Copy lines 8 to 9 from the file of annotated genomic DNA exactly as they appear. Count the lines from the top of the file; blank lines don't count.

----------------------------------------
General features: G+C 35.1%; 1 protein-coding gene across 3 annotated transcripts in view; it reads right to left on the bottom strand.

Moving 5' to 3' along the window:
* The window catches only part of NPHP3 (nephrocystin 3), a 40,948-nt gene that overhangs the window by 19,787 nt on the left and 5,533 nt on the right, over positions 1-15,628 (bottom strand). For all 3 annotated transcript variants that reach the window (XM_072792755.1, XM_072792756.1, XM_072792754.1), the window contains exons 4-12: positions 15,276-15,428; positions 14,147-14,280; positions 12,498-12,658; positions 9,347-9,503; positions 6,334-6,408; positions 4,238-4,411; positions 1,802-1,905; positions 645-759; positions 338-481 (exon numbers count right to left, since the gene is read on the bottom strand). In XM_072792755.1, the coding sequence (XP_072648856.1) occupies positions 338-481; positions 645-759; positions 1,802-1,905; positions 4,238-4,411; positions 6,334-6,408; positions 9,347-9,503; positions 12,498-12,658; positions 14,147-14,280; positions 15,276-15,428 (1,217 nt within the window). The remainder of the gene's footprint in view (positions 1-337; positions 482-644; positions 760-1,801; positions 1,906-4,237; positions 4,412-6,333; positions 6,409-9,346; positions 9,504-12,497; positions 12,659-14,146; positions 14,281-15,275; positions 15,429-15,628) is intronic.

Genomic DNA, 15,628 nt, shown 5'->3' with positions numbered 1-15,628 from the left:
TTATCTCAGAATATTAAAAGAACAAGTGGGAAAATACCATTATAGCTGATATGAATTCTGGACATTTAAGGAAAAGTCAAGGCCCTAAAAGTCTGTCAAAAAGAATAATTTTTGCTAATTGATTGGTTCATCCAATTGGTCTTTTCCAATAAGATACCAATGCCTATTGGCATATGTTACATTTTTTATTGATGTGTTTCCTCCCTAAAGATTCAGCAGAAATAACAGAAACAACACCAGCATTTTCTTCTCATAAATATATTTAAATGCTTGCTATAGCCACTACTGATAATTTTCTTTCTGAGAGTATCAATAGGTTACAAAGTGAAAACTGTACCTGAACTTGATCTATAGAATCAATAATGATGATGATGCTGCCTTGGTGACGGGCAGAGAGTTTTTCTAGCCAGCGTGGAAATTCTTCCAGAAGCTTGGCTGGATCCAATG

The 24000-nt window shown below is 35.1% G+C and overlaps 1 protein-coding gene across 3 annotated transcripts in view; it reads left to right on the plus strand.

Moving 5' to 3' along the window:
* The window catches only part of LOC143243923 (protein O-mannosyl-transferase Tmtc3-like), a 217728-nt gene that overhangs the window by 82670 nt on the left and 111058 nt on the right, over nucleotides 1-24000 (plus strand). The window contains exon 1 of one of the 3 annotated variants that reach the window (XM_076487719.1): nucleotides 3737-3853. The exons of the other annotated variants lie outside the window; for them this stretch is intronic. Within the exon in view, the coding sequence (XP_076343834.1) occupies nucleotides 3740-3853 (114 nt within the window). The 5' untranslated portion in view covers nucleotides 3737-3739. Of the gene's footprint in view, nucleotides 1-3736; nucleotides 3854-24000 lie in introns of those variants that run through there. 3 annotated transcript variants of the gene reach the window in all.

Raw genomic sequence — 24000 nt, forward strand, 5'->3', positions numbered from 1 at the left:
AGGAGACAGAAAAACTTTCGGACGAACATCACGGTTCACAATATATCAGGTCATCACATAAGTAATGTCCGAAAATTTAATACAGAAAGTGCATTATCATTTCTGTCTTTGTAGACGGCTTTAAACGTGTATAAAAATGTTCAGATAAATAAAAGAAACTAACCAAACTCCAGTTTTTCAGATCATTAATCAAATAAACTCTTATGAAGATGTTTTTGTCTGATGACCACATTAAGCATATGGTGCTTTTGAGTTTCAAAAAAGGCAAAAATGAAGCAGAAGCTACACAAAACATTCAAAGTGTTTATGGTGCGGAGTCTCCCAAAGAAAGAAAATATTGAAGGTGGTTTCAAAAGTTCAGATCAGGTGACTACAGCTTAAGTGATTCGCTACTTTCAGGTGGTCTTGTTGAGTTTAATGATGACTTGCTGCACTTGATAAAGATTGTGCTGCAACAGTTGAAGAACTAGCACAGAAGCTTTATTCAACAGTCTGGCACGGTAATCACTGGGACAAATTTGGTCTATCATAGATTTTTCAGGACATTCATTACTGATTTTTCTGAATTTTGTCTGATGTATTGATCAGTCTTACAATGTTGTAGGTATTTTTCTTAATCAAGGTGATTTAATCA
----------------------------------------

* The window catches only part of LOC143243923 (protein O-mannosyl-transferase Tmtc3-like), a 217728-nt gene that overhangs the window by 82670 nt on the left and 111058 nt on the right, over nucleotides 1-24000 (plus strand). The window contains exon 1 of one of the 3 annotated variants that reach the window (XM_076487719.1): nucleotides 3737-3853. The exons of the other annotated variants lie outside the window; for them this stretch is intronic. Within the exon in view, the coding sequence (XP_076343834.1) occupies nucleotides 3740-3853 (114 nt within the window). The 5' untranslated portion in view covers nucleotides 3737-3739. Of the gene's footprint in view, nucleotides 1-3736; nucleotides 3854-24000 lie in introns of those variants that run through there. 3 annotated transcript variants of the gene reach the window in all.

Raw genomic sequence — 24000 nt, forward strand, 5'->3', positions numbered from 1 at the left: